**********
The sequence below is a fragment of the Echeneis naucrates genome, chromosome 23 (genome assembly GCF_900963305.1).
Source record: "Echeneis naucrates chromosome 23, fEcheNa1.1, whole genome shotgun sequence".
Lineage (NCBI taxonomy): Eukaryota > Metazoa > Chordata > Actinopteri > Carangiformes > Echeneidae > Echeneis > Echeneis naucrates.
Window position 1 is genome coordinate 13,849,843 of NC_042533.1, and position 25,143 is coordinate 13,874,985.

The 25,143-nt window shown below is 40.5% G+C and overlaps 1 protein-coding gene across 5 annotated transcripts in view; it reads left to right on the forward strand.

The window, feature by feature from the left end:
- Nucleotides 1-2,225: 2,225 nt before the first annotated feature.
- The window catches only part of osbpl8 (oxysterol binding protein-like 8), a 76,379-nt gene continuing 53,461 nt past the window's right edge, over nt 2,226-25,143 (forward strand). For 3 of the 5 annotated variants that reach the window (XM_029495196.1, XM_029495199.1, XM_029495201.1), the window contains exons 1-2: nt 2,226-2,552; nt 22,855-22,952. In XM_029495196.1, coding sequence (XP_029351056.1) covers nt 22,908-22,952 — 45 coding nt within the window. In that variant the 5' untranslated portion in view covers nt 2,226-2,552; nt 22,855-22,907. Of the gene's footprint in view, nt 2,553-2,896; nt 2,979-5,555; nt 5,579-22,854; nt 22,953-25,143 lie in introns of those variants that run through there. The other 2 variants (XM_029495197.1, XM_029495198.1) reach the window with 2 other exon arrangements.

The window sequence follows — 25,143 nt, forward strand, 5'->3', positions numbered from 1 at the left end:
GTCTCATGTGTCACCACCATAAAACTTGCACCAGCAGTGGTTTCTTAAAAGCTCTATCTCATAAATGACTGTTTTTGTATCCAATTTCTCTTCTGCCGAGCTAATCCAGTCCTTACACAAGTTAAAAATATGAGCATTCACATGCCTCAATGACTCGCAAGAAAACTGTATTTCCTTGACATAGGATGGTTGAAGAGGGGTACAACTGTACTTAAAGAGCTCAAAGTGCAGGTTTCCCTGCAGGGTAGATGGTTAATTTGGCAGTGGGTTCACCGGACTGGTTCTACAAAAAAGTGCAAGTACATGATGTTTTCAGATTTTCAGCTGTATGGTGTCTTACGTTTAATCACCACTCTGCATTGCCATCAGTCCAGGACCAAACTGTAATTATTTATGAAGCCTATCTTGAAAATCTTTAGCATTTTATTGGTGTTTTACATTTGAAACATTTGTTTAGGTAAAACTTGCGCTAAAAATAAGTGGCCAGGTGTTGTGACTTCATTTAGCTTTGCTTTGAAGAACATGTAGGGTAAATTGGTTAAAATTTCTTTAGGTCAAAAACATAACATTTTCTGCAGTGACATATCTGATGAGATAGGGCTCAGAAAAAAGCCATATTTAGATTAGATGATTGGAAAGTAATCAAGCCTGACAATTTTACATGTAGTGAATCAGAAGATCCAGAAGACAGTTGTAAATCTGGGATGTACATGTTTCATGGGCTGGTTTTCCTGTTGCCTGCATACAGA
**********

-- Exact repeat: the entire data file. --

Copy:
The sequence below is a fragment of the Echeneis naucrates genome, chromosome 23 (genome assembly GCF_900963305.1).
Source record: "Echeneis naucrates chromosome 23, fEcheNa1.1, whole genome shotgun sequence".
Lineage (NCBI taxonomy): Eukaryota > Metazoa > Chordata > Actinopteri > Carangiformes > Echeneidae > Echeneis > Echeneis naucrates.
Window position 1 is genome coordinate 13,849,843 of NC_042533.1, and position 25,143 is coordinate 13,874,985.

The 25,143-nt window shown below is 40.5% G+C and overlaps 1 protein-coding gene across 5 annotated transcripts in view; it reads left to right on the forward strand.

The window, feature by feature from the left end:
- Nucleotides 1-2,225: 2,225 nt before the first annotated feature.
- The window catches only part of osbpl8 (oxysterol binding protein-like 8), a 76,379-nt gene continuing 53,461 nt past the window's right edge, over nt 2,226-25,143 (forward strand). For 3 of the 5 annotated variants that reach the window (XM_029495196.1, XM_029495199.1, XM_029495201.1), the window contains exons 1-2: nt 2,226-2,552; nt 22,855-22,952. In XM_029495196.1, coding sequence (XP_029351056.1) covers nt 22,908-22,952 — 45 coding nt within the window. In that variant the 5' untranslated portion in view covers nt 2,226-2,552; nt 22,855-22,907. Of the gene's footprint in view, nt 2,553-2,896; nt 2,979-5,555; nt 5,579-22,854; nt 22,953-25,143 lie in introns of those variants that run through there. The other 2 variants (XM_029495197.1, XM_029495198.1) reach the window with 2 other exon arrangements.

The window sequence follows — 25,143 nt, forward strand, 5'->3', positions numbered from 1 at the left end:
GTCTCATGTGTCACCACCATAAAACTTGCACCAGCAGTGGTTTCTTAAAAGCTCTATCTCATAAATGACTGTTTTTGTATCCAATTTCTCTTCTGCCGAGCTAATCCAGTCCTTACACAAGTTAAAAATATGAGCATTCACATGCCTCAATGACTCGCAAGAAAACTGTATTTCCTTGACATAGGATGGTTGAAGAGGGGTACAACTGTACTTAAAGAGCTCAAAGTGCAGGTTTCCCTGCAGGGTAGATGGTTAATTTGGCAGTGGGTTCACCGGACTGGTTCTACAAAAAAGTGCAAGTACATGATGTTTTCAGATTTTCAGCTGTATGGTGTCTTACGTTTAATCACCACTCTGCATTGCCATCAGTCCAGGACCAAACTGTAATTATTTATGAAGCCTATCTTGAAAATCTTTAGCATTTTATTGGTGTTTTACATTTGAAACATTTGTTTAGGTAAAACTTGCGCTAAAAATAAGTGGCCAGGTGTTGTGACTTCATTTAGCTTTGCTTTGAAGAACATGTAGGGTAAATTGGTTAAAATTTCTTTAGGTCAAAAACATAACATTTTCTGCAGTGACATATCTGATGAGATAGGGCTCAGAAAAAAGCCATATTTAGATTAGATGATTGGAAAGTAATCAAGCCTGACAATTTTACATGTAGTGAATCAGAAGATCCAGAAGACAGTTGTAAATCTGGGATGTACATGTTTCATGGGCTGGTTTTCCTGTTGCCTGCATACAGA